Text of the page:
(Read full article)

Love of the Land: A low and dishonest decade

DoubleTapper: TSA Subpoenas Bloggers

DoubleTapper: TSA Subpoenas Bloggers

RubinReports: The "Why Can't Everyone Just Be Friends" Narrative of the Israel-Palestinian Conflict, Evenhandedness Gone Mad

The "Why Can't Everyone Just Be Friends" Narrative of the Israel-Palestinian Conflict, Evenhandedness Gone Mad

By Barry Rubin

It’s a heartening story just made for this season and the Western media : two seriously injured children, one Israeli and one Palestinian, becoming friends together in a hospital, with an innocence that transcends the hatred of their peoples. The New York Times article is written precisely balanced, two families, two causes, absolutely identical. Oh how foolish is this unnecessary conflict. What folly drives humanity!

On one level, who can object to such a story, so fair, balanced, so humane and touching? Nowadays, to treat Israel on an equal footing with the Palestinians is rare enough and thus should be sufficient.

Yet something bothers me about this story, everything it leaves out and misleads about.

First, the basic tale. Orel was injured by a rocket fired from Gaza at Beersheva. Marya was injured in an Israeli missile which killed a terrorist leader. Both are eight.

The Times picks up the story:

“In a way, a friendship between two wounded children from opposing backgrounds is not that surprising. Neither understands the prolonged fight over land and identity that so divides people here. They are kids. They play.

“But for those who have spent time in their presence at Alyn Hospital in Jerusalem, it is almost more powerful to observe their parents, who do understand. They have developed a kinship that defies national struggle.”

Yet what does this leave out, at least in part? First, how they were injured isn’t precisely the same. Orel was hit in an unprovoked Hamas attack deliberately intended to kill Israeli civilians; Marya was hit as a regrettable accident by an Israeli attack against a terrorist who had murdered other Israeli civilians and who could only be stopped in that manner.

By the standards of the United Nations, the Hamas attack had no practical implication while the Israeli assassination of a terrorist sponsored by his local government (and hence immune from any arrest) was a war crime.

The article notes, regarding Marya and her father, that “the Israeli government, which brought him here for emergency help, wanted him and his children either to return to Gaza or to move to the West Bank.”

So is the reader being told to praise the Israeli government for bringing an entire family of what could be called “enemy citizens” to its country, supporting them financially, and giving their daughter free medical care, or criticize it for wanting them to go elsewhere? This is something remarkable, an astounding humanitarian gesture and a show of responsibility and apology, demonstrating a lack of hatred on the Israeli government’s part. Why is this passed over so lightly?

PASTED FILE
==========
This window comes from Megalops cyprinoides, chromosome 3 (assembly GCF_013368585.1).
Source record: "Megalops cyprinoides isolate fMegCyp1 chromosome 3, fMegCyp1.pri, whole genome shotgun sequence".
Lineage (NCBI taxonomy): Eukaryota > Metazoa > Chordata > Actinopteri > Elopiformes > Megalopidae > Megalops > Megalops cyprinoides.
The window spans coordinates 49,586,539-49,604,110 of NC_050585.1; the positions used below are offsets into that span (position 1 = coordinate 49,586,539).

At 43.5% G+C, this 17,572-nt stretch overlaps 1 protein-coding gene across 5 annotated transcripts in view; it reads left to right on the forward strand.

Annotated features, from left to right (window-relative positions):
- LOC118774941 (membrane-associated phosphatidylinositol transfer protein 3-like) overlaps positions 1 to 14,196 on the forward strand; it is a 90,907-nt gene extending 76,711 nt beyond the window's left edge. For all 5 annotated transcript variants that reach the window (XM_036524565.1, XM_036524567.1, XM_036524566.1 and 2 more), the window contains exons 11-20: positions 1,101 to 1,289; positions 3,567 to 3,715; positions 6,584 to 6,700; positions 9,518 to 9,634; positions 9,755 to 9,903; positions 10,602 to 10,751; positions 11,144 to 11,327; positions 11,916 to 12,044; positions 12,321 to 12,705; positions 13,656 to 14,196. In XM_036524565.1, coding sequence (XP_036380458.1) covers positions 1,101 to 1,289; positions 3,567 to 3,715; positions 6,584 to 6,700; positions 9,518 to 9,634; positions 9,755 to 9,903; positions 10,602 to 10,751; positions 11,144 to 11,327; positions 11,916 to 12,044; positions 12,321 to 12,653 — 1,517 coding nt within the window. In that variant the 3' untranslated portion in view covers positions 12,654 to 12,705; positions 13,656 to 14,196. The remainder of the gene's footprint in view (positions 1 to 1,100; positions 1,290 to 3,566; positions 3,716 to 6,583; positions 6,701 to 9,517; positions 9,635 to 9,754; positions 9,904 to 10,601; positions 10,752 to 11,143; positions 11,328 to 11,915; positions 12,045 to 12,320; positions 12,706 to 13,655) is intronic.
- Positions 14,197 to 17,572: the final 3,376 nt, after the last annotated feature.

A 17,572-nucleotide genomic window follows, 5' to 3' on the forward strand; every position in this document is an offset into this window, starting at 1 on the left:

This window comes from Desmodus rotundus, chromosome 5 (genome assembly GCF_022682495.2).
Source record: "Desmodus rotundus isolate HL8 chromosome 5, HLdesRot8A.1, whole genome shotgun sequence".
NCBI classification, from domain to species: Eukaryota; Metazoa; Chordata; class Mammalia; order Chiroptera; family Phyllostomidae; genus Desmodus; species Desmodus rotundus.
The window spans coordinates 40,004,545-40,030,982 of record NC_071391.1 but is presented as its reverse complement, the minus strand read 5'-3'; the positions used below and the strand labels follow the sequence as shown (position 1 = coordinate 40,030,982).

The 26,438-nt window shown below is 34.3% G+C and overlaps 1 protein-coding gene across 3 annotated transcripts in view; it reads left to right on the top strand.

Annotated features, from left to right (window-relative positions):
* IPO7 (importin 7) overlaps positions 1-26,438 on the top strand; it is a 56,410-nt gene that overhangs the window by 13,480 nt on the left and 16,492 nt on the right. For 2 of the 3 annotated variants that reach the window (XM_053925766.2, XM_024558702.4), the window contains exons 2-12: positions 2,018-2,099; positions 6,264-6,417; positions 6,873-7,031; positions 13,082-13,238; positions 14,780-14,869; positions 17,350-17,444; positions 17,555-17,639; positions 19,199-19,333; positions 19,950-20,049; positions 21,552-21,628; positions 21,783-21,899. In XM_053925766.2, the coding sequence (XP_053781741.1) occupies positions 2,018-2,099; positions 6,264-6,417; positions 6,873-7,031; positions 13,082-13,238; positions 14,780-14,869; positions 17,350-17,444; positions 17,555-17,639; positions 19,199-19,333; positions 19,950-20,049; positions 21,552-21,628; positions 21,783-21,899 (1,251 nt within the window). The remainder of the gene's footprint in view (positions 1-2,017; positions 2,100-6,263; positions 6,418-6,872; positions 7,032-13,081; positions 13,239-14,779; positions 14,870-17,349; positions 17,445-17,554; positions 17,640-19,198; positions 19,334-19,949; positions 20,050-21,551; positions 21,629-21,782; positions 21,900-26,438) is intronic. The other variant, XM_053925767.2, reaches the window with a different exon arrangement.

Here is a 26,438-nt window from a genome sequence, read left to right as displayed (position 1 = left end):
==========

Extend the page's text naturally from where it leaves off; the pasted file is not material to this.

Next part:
Clearly, Hamas would never so treat an Israeli. Indeed such a wounded Israeli would almost certainly be murdered or held hostage. The Palestinian Authority might turn over such an Israeli to the Israeli government but would not bother or dare to give treatment.

The article continues:

“But attention in the Israeli news media produced a bevy of volunteers to fight on his behalf. Marya would not survive in either Gaza or the West Bank. The government has backed off, supporting Mr. Aman on minimum wage and paying for Marya to go to a bilingual Arabic-Hebrew school nearby.”

In other words, after more than a half-century of conflict, terrorism, and hatred from the Palestinian side, individual Israeli citizens and the Israeli media—far from preaching hatred—demanded that a Palestinian be given free treatment, supported with their tax money, and allowed to stay in Israel as long as the family pleased to do so. How does this compare with the international slander of Israelis as monsters, haters, and war criminals? Again, the article gives the necessary facts but no hint of what this means.

There’s more:

“Volunteers who help are often religious Jews performing national service. Some ask Mr. Aman how he can live among the people whose army destroyed his family.”

This shows that even national religious Jews (Datim) who are very nationalist and whose community furnished many (most?) of the settlements and settlers hold such humanitarian views. They are conscious of what their country has done and of how the Palestinians might feel about it. That’s also remarkable.

The father responds:

“I have never felt there was a difference among people—Jews, Muslims, Christians—we are all human beings. I worked in Israel for years and so did my father. We know that it is not about what you are but who you are. And that is what I have taught my children.”